Niagara Gazette — The Niagara Falls Underground Railroad Heritage Area Commission is ready to get back to work on one of its major projects.
The commission, which operated without casino revenue funding — the bulk of its budget — during the four-year dispute between New York state and the Seneca Nation of Indians over its 2002 gaming compact, has again set the wheels in motion on capital improvements at the U.S. Customs House and Post Office on Whirlpool Street.
Thomas DeSantis, the city’s senior planner and a member of the commission’s board, said the group has “reengaged” Riggs Ward, the Virginia-based consultant on the project.
“The consultant is moving into the final design,” he said.
The 1863 building is being converted into an Underground Railroad interpretive center and U.S. Customs and Border Protection office, which will be attached to the Niagara Falls Intermodal Transportation Center, set to enter the final construction phase this year.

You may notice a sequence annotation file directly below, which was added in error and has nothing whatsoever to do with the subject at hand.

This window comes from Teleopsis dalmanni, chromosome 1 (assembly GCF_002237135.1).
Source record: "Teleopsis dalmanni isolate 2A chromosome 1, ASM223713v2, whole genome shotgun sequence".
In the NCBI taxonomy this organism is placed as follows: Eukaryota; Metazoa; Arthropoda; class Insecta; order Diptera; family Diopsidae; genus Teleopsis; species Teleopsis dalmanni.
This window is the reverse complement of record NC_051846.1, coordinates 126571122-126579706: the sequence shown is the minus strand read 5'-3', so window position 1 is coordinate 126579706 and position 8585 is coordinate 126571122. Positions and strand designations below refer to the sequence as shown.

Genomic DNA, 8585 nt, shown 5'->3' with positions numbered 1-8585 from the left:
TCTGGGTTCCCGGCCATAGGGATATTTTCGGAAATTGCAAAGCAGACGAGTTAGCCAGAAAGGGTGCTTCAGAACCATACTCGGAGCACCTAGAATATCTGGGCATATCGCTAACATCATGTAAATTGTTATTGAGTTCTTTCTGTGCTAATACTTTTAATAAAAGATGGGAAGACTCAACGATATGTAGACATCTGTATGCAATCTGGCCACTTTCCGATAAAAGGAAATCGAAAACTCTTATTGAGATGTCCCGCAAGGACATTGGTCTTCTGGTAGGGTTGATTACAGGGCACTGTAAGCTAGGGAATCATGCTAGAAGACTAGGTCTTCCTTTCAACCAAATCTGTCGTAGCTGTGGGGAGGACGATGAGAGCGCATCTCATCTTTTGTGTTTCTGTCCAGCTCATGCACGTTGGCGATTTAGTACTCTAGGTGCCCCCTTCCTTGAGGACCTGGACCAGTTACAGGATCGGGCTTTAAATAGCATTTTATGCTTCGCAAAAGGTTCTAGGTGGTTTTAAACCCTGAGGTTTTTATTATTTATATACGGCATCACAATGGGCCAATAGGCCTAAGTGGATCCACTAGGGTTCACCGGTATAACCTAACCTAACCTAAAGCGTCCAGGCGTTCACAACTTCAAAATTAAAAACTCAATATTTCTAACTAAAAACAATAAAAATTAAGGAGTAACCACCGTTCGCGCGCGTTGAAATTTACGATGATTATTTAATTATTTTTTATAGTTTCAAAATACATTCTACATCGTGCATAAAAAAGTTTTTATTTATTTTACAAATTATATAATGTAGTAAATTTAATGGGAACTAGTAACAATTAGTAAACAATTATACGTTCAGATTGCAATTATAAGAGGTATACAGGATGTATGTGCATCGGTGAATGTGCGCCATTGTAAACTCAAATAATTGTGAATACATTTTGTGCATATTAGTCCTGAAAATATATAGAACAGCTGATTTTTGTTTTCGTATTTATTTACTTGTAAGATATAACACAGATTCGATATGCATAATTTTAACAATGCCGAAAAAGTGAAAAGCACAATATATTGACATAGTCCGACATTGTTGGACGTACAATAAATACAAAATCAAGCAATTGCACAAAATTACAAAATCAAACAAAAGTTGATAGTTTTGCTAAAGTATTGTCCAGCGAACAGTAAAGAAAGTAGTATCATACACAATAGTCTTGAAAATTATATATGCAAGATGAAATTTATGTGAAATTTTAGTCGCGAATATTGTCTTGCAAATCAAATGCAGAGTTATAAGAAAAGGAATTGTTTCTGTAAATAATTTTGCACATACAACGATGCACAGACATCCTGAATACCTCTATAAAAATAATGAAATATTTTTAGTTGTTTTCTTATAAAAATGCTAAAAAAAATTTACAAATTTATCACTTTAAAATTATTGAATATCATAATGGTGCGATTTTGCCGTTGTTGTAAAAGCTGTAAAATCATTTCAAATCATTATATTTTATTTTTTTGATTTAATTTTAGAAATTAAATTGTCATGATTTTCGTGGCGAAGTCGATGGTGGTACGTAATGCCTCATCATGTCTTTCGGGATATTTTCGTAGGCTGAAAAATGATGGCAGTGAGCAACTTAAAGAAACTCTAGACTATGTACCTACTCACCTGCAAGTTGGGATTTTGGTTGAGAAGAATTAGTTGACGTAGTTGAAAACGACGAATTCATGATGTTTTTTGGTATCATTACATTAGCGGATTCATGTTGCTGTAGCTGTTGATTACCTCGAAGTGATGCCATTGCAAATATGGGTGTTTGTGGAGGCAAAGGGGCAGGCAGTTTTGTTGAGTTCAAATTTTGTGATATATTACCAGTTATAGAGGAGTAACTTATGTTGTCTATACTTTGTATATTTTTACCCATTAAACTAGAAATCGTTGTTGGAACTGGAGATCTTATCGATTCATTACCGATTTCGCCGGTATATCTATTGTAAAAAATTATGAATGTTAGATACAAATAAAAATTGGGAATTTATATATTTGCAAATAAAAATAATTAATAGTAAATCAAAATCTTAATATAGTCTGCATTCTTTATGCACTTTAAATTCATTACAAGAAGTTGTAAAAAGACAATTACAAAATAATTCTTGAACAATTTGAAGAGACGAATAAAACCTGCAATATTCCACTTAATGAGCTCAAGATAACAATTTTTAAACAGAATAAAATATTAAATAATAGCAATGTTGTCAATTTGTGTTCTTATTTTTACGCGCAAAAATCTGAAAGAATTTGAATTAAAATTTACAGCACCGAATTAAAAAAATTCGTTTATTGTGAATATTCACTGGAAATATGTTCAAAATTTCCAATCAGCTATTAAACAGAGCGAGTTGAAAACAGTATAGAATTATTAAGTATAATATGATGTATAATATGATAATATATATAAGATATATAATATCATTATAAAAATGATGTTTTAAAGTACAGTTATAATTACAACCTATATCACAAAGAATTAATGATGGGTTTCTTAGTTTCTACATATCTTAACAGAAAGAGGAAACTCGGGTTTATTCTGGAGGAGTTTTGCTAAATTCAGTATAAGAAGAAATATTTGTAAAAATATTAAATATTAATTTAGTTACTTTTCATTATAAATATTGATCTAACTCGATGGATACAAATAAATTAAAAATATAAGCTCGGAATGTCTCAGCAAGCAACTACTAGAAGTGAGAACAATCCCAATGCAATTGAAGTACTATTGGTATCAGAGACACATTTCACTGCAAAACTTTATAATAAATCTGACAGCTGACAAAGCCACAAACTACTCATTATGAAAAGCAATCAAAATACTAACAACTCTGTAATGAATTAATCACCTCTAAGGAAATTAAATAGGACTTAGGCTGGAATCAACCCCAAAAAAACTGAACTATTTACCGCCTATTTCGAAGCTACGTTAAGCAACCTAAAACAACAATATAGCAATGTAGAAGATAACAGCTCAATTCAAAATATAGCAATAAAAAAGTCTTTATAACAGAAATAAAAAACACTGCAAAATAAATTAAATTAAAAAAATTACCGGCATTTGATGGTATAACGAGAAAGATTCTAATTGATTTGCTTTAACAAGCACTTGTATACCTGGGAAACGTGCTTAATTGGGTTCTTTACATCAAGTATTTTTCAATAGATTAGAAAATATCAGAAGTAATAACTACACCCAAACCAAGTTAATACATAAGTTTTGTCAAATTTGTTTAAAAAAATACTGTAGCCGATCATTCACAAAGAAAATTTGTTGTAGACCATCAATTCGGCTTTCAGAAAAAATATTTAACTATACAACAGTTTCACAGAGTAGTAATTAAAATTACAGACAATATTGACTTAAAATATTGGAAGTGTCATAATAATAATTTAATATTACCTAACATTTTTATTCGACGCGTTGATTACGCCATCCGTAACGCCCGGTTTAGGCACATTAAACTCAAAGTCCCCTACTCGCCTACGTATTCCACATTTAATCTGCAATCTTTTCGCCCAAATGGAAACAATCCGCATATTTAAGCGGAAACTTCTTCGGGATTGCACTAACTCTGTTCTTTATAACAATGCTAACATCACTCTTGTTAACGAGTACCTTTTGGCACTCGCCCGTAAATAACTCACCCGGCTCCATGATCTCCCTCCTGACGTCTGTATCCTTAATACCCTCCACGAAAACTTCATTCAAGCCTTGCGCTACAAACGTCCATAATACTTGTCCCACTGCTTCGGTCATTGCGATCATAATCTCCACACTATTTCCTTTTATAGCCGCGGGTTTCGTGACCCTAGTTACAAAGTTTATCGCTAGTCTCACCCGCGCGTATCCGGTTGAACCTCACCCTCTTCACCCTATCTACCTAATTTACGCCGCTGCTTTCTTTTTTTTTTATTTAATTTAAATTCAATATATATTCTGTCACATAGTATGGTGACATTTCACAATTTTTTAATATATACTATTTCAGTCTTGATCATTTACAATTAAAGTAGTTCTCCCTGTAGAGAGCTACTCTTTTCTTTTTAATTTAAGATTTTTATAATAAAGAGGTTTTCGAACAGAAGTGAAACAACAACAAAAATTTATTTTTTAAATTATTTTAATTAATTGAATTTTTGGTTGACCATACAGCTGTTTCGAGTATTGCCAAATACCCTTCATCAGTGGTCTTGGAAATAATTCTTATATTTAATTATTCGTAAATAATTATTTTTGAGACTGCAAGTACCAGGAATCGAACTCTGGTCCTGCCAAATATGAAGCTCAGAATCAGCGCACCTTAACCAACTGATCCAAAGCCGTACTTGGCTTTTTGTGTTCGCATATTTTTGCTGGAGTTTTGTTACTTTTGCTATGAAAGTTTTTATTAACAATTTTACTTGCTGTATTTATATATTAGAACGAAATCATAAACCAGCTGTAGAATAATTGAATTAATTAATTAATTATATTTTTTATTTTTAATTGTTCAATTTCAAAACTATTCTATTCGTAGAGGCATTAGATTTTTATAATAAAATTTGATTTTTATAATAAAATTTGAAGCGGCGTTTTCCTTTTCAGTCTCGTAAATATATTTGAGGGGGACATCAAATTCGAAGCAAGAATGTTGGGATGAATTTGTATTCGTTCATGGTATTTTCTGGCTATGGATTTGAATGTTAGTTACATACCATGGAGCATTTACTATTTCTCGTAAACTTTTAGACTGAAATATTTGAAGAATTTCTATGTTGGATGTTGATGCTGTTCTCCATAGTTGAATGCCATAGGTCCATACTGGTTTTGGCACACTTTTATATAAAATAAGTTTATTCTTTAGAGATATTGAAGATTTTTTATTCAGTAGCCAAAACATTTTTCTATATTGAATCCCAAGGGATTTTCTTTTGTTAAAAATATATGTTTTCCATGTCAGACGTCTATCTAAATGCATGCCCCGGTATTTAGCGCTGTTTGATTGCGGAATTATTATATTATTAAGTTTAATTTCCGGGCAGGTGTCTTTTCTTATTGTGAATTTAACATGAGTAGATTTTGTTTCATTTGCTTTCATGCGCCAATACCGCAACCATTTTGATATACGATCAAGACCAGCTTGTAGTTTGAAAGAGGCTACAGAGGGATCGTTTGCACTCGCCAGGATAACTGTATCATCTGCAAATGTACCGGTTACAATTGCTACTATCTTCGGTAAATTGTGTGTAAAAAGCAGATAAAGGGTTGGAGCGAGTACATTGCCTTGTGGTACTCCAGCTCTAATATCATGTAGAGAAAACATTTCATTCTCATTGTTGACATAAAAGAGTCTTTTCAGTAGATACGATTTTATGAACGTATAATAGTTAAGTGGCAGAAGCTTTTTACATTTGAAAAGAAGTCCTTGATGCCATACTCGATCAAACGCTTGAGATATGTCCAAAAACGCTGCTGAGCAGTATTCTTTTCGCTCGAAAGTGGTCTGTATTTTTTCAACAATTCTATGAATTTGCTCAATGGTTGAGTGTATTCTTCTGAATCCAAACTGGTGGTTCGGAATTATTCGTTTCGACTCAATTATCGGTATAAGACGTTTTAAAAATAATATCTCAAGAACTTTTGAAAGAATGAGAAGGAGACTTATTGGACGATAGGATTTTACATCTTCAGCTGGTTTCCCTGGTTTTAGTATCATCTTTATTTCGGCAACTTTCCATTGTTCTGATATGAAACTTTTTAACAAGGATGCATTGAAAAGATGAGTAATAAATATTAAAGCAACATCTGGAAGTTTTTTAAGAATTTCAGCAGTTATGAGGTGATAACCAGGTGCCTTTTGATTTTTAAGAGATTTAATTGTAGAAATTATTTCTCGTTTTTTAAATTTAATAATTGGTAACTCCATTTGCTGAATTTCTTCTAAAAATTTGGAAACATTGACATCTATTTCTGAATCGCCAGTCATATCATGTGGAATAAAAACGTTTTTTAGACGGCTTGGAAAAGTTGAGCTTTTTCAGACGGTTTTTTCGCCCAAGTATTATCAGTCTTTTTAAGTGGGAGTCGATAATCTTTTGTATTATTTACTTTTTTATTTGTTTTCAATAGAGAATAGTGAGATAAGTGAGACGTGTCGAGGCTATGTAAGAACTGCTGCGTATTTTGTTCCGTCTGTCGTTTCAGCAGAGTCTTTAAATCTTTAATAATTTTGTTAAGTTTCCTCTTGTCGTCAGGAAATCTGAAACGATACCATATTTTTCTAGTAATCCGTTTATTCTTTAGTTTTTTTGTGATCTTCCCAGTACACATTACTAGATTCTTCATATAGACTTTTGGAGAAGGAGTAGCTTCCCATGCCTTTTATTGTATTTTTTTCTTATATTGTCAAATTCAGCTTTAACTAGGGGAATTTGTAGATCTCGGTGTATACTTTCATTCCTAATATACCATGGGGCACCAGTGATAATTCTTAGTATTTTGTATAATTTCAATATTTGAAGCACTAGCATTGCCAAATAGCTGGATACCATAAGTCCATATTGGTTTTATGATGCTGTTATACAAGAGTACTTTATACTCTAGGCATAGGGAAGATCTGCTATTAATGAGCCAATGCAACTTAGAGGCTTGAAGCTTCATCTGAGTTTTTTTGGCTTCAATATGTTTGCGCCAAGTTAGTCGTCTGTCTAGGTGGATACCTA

Slaves used the Suspension Bridge, which crossed the gorge to Canada in nearly the same spot that the Whirlpool Bridge spans the border today, as an escape route to freedom in Canada.
Harriet Tubman recounted urging slaves she was guiding to their freedom to take a moment to look at the mighty Falls to the west as they took their last steps toward freedom in 1856 in her biography, written and published by Sarah Bradford in 1869.
The commission was unable to accomplish any major steps on the Customs House project, located across the street from the Whirlpool Bridge, during the gaming compact dispute.
The group received a payment of $350,000 in 2008, but did not receive another payment until September of 2013 when another $1.75 million was delivered, the last of the funding the commission is set to receive.
With the with held casino revenues delivered the group can again aggressively begin pursuing the project, DeSantis said.